##### November 23, 2012

Let me show you a fast recursive function in Ruby to compute Fibonacci. The basic definition is Fib(n) = Fib(n-1) + Fib (n-2). With a minor improvement you can aslo compute Fib(n) = 3 Fib(n-3) + 2 Fib(n-4)

```
fibonacci = Hash.new { |hash, index|
hash[index] = 2 * hash[index-4] + 3 * hash[index-3]
}.update(0 => 0, 1 => 1, 2 => 1, 3 => 2)
```

Each number is the sum of its two predecessors: 1, 1, 2, 3, 5, 8, 13, 21, 34, 55... Now here is something less trivial and much faster:

```
l = ->(h, n) { (h[n+1] + h[n-1]) * h[n] }
fibonacci = Hash.new { |hash, index|
m = index/2
hash[index] = (index % 2 == 0) ? l.call(hash, m) : l.call(hash, m+1) - l.call(hash, m)
}.update(0 => 0, 1 => 1, 2 => 1, 3 => 2)
```

I wanted to create a fast function - in *O(log n)*. The basic idea is to compute Fib(n) from only values around Fib(n/2). When n is pair Fib(n) = ( Fib(n/2+1) + Fib(n/2-1) ) * Fib(n/2)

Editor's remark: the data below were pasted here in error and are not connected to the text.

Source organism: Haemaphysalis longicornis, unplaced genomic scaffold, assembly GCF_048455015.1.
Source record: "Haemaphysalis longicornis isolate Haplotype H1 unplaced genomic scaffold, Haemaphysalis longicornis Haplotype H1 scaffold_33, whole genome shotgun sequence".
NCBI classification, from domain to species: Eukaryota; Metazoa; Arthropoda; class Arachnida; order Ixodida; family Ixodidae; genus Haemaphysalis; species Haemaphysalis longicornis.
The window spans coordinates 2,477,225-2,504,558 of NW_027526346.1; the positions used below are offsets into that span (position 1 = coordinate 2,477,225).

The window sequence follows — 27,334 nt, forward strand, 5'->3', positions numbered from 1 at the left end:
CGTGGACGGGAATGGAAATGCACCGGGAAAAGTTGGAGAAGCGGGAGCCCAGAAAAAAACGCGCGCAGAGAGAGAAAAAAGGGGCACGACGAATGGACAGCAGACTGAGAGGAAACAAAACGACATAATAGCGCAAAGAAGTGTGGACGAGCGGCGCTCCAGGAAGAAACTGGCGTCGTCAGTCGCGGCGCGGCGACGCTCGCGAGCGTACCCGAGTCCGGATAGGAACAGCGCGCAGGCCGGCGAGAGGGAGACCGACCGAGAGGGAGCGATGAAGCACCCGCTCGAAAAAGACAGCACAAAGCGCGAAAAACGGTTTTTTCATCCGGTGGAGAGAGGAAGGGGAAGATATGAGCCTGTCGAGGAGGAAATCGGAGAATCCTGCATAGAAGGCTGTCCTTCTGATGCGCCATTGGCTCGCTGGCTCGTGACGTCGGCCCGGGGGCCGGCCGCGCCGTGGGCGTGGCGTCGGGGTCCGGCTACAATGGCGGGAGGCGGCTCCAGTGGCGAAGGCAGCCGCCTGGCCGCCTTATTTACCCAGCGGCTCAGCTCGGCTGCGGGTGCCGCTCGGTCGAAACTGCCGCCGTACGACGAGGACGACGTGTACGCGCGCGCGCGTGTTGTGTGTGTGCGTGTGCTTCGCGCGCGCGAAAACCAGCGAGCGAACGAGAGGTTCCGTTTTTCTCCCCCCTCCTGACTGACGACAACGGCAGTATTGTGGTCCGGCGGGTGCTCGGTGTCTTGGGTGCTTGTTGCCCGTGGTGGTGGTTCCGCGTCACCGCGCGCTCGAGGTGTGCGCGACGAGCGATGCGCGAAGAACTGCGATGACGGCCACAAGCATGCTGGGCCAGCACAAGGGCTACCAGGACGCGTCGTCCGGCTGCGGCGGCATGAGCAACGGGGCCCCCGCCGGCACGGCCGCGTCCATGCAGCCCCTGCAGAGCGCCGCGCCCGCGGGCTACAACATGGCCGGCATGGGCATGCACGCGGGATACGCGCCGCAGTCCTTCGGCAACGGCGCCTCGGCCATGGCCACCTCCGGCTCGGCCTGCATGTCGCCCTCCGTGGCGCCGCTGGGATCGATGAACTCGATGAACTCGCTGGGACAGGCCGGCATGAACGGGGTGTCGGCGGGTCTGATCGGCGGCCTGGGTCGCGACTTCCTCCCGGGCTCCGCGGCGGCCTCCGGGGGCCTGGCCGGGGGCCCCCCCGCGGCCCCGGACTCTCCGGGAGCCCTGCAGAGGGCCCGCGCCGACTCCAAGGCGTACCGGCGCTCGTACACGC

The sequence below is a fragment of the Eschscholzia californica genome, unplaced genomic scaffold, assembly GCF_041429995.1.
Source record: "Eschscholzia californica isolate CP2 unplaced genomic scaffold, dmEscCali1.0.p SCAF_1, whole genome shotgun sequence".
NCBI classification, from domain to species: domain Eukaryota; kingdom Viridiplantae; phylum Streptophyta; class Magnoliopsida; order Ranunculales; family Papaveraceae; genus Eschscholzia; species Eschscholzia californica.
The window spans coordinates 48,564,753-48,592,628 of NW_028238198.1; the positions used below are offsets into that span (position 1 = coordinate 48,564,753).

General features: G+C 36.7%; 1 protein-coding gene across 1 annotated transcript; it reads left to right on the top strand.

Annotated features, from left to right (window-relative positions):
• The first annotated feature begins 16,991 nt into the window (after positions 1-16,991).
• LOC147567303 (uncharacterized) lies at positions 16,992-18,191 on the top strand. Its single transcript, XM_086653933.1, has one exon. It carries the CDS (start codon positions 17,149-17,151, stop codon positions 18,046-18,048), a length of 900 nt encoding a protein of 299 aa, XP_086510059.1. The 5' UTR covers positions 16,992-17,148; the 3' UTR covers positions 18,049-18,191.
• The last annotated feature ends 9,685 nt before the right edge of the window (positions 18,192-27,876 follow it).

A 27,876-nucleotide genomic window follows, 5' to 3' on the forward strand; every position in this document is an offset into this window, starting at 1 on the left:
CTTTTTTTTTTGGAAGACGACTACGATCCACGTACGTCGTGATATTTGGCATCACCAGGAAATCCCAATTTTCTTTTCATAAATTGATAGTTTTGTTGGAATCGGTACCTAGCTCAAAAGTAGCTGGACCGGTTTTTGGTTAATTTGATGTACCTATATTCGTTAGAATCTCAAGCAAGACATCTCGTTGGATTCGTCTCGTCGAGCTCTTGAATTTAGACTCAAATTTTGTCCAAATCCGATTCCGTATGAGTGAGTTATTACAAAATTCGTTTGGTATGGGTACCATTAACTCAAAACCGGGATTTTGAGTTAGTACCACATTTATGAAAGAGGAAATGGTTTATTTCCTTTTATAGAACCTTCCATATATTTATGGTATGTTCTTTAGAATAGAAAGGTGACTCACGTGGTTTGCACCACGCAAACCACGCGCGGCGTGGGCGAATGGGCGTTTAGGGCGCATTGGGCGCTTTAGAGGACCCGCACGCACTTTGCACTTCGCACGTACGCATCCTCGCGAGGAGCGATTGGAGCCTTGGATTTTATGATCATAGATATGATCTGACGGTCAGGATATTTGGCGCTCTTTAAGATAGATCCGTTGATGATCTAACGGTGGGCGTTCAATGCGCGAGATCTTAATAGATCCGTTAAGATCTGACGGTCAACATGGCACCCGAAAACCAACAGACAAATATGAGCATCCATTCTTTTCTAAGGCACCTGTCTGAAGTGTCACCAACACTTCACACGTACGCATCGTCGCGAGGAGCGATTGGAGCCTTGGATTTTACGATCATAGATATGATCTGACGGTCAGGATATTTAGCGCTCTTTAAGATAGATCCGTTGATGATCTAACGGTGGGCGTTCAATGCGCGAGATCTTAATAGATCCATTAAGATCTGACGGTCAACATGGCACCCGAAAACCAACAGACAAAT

Another good idea is keeping the results already computed. This is called memoization. The results are kept in a hash which is available at every level of the recursion.

The computation to get one value is very fast.

With big numbers, I only check the number of digits. For example Fib(604711) is a number with 126377 digits. Yes it works.

```
p fibonacci[604711].to_s.length # example, should equal 126377
```

I hope you enjoyed those few lines of code. It may take some time to get what the code does exactly.

##### by Pierre Nouaille-Degorce